By Rafael Medoff
Members of Congress are vowing action to circumvent what they say are the U.S. State Department’s “excuses” and “stalling” on the prosecution of Palestinian terrorists, who’ve harmed and killed American citizens.
House Oversight chairman Rep. Ron DeSantis (R-Fla.), said it was “outrageous” that while 140 U.S. citizens have been killed by Palestinian terrorists since the 1960s – 69 of them since the signing of the 1993 Oslo accords – none of the suspects have been brought to trial in the U.S. His comments came at a terror victims’ memorial event on Capitol Hill on Sept. 12.
When Congress created the Office for Victims of Overseas Terrorism (OVOT) in 2005, then-Attorney General Alberto Gonzales said the new agency would “ensure that the investigation and prosecution of terrorist attacks against American citizens remain a high priority for the Department of Justice.”
So far, no indictments have been issued against Palestinian terrorists, Rep. DeSantis noted. His inquiries to the State Department have been met with “stalling” and “excuses” about the OVOT lacking the authority to press for prosecution in those cases, he said.
DeSantis intends to introduce legislation to expand the mission of the OVOT so it can help bring about such indictments. Congressman Mark Meadows (R-NC), who also spoke, said he will support DeSantis’s initiative.
Attorney Alyza Lewin, another speaker at the event, described some of the objections she encountered from U.S. officials when she and her father, Nathan Lewin, represented the family of David Boim, an American Jewish teenager murdered by Hamas terrorists in Israel in 1996. One of the killers, Amjad Hinawi, confessed in a Palestinian court, with an American consular official present. Yet Deputy Assistant Attorney General Mark Richard told Lewin the U.S. could not indict Hinawi because he was unsure if his confession was voluntary.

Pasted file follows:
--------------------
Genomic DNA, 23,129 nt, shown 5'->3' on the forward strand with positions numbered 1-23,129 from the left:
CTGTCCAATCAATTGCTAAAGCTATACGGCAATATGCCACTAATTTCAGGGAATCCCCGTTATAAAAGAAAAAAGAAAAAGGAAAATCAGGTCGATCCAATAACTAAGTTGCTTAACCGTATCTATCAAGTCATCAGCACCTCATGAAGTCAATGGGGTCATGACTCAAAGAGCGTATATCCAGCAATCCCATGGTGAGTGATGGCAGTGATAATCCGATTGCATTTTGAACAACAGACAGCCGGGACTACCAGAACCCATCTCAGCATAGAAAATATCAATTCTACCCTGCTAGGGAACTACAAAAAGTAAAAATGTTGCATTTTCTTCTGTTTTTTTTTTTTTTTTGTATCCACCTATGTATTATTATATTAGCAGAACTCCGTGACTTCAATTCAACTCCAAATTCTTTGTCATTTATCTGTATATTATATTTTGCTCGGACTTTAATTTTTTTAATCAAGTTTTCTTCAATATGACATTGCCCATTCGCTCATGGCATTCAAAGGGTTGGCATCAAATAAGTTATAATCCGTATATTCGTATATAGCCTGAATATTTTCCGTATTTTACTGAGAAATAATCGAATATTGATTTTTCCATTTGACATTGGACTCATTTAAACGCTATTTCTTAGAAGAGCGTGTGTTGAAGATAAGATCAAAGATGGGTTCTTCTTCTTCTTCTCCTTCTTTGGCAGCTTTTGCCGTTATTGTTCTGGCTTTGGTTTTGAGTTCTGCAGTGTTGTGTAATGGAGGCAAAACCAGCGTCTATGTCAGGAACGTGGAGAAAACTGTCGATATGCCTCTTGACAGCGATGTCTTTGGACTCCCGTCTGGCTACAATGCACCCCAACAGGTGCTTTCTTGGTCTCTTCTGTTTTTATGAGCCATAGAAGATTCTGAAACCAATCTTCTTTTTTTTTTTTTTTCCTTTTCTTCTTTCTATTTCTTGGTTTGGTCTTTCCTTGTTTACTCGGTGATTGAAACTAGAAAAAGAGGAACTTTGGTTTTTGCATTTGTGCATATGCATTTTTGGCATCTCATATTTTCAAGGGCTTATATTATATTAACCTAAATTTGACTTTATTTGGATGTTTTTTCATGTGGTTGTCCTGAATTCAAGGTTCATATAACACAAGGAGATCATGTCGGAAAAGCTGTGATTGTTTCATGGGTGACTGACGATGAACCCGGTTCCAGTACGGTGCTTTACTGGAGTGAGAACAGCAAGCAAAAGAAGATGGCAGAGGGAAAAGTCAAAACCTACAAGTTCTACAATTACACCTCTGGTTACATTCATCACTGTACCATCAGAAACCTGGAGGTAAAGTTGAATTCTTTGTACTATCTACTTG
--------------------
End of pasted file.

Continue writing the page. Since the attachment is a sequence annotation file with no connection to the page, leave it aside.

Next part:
Earlier this year, the Obama administration indicted an Iraqi woman, Umm Sayyaf, for assisting ISIS, Lewin noted.
Although it is “unlikely” Iraq will surrender her for prosecution, the U.S. indicted her to “bring some measure of comfort” to the families of Sayyad’s victims, government officials told the Washington Post. An additional benefit of the indictment, Lewin noted, is that if Sayyaf is ever released in a prisoner exchange, the FBI would be able to arrest her. “Why aren’t those sufficient reasons to indict the murderers of American citizens in Israel?,” she asked. “It appears that all victims are not equal.”
Sarri Singer of New Jersey, who was seriously injured in a Jerusalem bus bombing in 2003, told the Capitol Hill gathering that while the OVOT “undoubtedly has good intentions,” it “has not sought the extradition of even a single terrorist responsible for the murder or injuring of an American citizen in Israel.” Moreover, Singer said, many terror victims’ families “have received no meaningful, substantive information about the investigations of the attacks at issue and no concrete evidence that any serious investigation has even been attempted.” She said the OVOT has kept such a low profile that “there are victims who I am in touch with who still do not even know that the OVOT exists.”
The memorial event, which was organized by the Endowment for Middle East Truth (EMET), was held in conjunction with other 9/11 remembrance events around the country, and some of the speakers highlighted what they said is the ideological connection between the 9/11 attackers and Palestinian terrorists. Former Republican presidential contender Sen. Ted Cruz told the audience, “Whether Fort Hood or San Bernardino, whether Paris or Nice, whether Orlando or Jerusalem, there’s a continuity of radical Islamic terrorists who have declared war–declared Jihad.”
EMET president Sarah Stern told JNS.org that “the failure to pursue equal justice for all Americans who are victims of terrorism sends a dangerous message to would-be terrorists around the globe regarding the firmness of our resolve against terrorism.”
Also speaking at the event were Yaakov Morgenstern, whose sister, Nancy, was killed in the 9/11 attacks; retired Navy Seal Ken Stethem, whose brother, Robert, was murdered in a Hezbollah airplane hijacking in 1985; and terror victims’ lawyer Richard Heideman.